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Essential Listening: Best 10 Tracks to Get Familiar with MF DOOM

Words by Sam Willings

The clock was nearing midnight on New Year’s Eve 2020 when it transpired that MF DOOM, the Supervillain, had died, aged 49. Also known as Viktor Vaughn, King Geedorah and formerly Zev Love X, the underground MC built a cult following that adored him for his unique, complex lyrical style. With his face hidden behind the metal mask inspired by Marvel villain Dr. Doom, he gained notoriety for his villainous verses, enigma, and raw beats peppered with obscure, soulful samples and snippets from superhero TV shows. Although his streaming numbers have risen by 870 percent since his passing, his avoidance of the spotlight leaves many unaware of his finest works. 

In the wake of his death, we’re listing 10 tracks that will ease newcomers into Daniel Dumile’s legacy, showcasing his masterful rhymes and iconic collaborations. 

Madvillain — All Caps

Do it like the robot to headspin to boogaloo / Took a few minutes to convince the average bug-a-boo / It's ugly, like look at you, it's a damn shame / Just remember ALL CAPS when you spell the man name

There’s one rule to follow when mentioning Dumile’s stage name: “remember all caps when you spell the man name”. DOOM teamed up with the renowned Beat Konducta, Madlib, to release the seminal Madvillaiiny album in 2004, which has gone down as one of the greatest hip-hop albums of all time. As Flying Lotus recently put it: “All you ever needed in hip-hop was this record. Sorted. Done. Give it to the aliens”. All Caps is based on a sample from the late 1960s TV show, Ironside, but could easily fit into a comic book show of its own. 

KMD — Who me?

Those on top of my head stand seven thick / Hairs that even if I wanted to I couldn't pick / Pigment, is this a defect in birth? / Or more an example of the richness on Earth?

The 1980s rap group KMD comprised Zev Love X (DOOM’s first alias), DJ Subroc (DOOM’s younger brother) and Onyx the Birthstone Kid, and saw underground success for several years. Tragically, Subroc was involved in a highway accident in 1993 and his death resulted in KMD being dropped from their label. It was from here that Zev Love X made his transition into MF DOOM. Who Me? is an early example of DOOM incorporating samples from TV shows into his work and its lyrics stem from a disliking to the Sambo caricature, asking: “Who (is that supposed to be)? Me?”.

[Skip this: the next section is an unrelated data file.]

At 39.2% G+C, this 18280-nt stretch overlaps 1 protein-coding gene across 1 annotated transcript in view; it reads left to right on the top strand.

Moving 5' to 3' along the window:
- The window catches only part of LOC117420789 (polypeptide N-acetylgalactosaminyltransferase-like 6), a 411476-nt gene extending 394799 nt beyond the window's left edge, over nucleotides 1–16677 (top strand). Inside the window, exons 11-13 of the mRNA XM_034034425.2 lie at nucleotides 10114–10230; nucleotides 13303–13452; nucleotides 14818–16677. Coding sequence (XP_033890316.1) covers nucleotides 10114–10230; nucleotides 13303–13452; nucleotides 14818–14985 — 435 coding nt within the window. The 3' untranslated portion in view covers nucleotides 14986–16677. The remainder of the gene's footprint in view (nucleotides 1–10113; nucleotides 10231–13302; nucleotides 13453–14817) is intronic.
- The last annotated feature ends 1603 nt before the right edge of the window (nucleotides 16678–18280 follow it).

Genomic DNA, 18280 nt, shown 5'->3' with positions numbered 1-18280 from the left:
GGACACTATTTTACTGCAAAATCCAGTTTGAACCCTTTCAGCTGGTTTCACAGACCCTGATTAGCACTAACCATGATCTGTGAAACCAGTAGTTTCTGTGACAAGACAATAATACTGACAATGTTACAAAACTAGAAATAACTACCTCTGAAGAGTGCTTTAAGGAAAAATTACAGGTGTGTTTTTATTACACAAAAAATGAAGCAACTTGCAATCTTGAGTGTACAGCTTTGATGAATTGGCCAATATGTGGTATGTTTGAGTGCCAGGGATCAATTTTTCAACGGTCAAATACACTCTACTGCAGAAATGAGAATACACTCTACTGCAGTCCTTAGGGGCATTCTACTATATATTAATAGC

MF DOOM - Doomsday 

“Ever since the womb ‘til I'm back where my brother went/That's what my tomb will say/Right above my government, Dumile”

Arguably the most celebrated track of his debut album, Operation Doomsday, MF DOOM introduces himself to the listener on Doomsday – which is also the first song on the album, following a skit. A lot of the lines he rhymes become recurring themes in his discography: “I wrote this one in the B.C.D.C O-section”. In his future works, DOOM often references places or times he wrote the rhyme.


MF DOOM — Vomitspit

Sing it, bring it, back to your laboratory / While he's in his oratory, glory it’s like a horror story / The mask is like Jason / They told the place not to let the basket type case in

It’s hard to pick out a highlight from Vomitspit; this is MF DOOM at his finest. He lays his lines down on a slick, calming beat and shows off his rhyming style in full effect. There are so many lyrics in the track that rhyme that it can be quite hard to keep up, with multiple rhymes in each line. The video below breaks this down as you listen, giving you a visual aid to follow through the track. Vomitspit is one of the last tracks on MM...FOOD, his awesome second album.


Viktor Vaughn - Vaudeville Villain

Call him back when you need some more yak, Horshack / Doin' 80 down the Van Wyck on horseback / Your man sick, but he wreck tracks, puto / Get back too, bro, exactamundo